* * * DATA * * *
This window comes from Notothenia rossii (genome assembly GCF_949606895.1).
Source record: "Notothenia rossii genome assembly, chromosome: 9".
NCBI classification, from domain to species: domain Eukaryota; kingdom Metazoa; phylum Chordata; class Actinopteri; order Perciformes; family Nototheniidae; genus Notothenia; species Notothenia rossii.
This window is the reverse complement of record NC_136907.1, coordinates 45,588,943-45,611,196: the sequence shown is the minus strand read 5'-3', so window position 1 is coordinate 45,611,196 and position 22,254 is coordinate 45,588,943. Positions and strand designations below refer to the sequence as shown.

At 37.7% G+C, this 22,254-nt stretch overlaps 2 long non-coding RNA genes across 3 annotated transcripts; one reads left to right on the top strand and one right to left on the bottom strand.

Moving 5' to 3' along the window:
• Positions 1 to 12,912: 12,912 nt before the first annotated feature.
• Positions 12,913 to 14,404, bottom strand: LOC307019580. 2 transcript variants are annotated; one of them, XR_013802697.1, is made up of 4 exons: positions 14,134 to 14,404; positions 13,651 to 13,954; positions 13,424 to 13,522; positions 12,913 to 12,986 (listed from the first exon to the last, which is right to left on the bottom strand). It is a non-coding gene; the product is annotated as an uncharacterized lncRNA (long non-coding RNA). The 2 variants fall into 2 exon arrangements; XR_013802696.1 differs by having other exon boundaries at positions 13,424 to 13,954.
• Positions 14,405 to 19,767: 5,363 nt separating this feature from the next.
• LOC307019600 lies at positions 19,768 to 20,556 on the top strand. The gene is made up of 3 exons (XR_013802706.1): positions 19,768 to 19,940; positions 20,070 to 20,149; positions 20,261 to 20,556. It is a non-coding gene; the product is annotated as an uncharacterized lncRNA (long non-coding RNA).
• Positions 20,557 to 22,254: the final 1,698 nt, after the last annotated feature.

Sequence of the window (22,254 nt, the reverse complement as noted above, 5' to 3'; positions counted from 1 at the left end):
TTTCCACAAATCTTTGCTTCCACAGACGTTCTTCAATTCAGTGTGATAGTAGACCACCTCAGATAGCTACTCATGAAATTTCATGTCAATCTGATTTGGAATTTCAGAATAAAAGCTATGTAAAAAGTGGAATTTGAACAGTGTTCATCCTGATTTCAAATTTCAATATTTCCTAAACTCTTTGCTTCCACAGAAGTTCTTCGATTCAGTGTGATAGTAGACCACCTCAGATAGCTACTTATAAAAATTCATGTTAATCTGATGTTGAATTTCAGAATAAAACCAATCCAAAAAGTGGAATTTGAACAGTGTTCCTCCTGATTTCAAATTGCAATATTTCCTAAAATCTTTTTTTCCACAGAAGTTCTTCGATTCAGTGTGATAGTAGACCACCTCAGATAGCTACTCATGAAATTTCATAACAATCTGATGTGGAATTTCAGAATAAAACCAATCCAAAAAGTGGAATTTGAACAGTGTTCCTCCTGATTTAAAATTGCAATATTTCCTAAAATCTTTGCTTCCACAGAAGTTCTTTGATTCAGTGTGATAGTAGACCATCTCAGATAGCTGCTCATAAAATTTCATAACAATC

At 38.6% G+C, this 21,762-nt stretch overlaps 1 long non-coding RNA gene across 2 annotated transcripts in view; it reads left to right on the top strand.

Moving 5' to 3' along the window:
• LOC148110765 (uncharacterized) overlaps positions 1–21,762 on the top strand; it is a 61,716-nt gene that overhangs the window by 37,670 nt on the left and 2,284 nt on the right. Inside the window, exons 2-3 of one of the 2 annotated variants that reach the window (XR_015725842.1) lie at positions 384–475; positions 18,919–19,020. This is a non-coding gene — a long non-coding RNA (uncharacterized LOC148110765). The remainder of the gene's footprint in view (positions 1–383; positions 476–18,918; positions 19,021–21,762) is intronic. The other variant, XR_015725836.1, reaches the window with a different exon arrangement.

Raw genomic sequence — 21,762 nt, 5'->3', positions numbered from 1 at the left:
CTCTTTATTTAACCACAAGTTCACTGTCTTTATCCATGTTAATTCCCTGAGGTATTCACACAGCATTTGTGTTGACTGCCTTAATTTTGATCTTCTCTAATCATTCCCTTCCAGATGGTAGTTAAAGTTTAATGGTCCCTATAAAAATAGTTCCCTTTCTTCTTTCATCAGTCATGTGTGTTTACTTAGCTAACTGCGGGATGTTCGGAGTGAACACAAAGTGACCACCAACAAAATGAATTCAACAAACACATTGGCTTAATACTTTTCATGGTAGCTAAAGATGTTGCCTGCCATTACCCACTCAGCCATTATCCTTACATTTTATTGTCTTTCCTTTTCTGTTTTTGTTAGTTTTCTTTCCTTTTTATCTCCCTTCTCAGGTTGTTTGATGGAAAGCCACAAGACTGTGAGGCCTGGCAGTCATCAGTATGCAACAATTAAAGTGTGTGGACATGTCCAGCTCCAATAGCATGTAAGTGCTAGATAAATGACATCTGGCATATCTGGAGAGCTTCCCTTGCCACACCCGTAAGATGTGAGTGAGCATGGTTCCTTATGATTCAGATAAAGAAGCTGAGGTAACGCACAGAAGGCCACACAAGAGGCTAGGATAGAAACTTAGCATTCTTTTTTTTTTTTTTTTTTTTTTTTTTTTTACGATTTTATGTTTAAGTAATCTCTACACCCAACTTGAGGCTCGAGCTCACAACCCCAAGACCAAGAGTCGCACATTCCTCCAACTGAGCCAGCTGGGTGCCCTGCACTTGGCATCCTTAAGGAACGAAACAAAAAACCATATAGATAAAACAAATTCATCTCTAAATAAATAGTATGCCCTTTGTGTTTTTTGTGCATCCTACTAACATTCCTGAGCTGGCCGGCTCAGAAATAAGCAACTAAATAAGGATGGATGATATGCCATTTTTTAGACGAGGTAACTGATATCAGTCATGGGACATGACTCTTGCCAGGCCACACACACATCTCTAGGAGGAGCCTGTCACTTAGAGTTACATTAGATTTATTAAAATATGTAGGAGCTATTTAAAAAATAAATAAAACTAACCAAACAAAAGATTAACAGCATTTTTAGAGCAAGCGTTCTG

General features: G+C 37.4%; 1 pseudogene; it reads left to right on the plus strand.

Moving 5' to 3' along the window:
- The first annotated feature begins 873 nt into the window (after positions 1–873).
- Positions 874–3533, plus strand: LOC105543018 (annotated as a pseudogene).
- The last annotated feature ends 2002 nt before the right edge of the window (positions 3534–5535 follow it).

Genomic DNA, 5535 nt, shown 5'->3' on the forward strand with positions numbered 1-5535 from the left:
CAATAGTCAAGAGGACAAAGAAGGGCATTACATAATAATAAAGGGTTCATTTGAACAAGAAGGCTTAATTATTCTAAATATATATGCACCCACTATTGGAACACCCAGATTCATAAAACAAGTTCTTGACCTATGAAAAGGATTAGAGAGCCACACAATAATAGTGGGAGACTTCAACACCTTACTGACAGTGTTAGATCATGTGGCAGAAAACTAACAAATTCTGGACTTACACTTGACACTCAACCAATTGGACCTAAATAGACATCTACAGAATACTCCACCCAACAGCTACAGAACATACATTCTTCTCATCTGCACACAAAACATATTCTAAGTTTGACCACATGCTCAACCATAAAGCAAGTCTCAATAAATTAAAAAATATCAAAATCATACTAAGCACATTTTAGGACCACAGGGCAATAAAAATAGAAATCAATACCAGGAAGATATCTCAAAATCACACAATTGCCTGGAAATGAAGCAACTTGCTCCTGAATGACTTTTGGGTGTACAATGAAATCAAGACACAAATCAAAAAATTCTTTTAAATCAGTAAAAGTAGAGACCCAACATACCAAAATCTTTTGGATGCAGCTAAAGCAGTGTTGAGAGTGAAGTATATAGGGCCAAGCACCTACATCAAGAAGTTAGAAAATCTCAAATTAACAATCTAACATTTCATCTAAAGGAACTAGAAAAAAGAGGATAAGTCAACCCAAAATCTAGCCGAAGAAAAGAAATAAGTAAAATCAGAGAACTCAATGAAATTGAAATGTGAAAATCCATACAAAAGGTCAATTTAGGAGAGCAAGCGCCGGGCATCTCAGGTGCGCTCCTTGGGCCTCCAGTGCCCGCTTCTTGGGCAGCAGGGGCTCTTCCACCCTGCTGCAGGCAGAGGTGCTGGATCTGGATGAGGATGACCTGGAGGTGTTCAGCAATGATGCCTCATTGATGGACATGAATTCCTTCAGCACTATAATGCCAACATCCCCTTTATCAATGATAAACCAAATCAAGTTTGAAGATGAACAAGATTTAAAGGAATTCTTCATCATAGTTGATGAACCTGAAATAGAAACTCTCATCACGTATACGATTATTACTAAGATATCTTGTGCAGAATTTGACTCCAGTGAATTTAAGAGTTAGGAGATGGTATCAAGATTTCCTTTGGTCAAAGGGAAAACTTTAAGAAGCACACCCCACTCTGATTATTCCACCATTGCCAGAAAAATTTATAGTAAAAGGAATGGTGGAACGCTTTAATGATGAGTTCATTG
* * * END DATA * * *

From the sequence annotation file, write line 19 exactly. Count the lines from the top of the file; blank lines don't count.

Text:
General features: G+C 37.4%; 1 pseudogene; it reads left to right on the plus strand.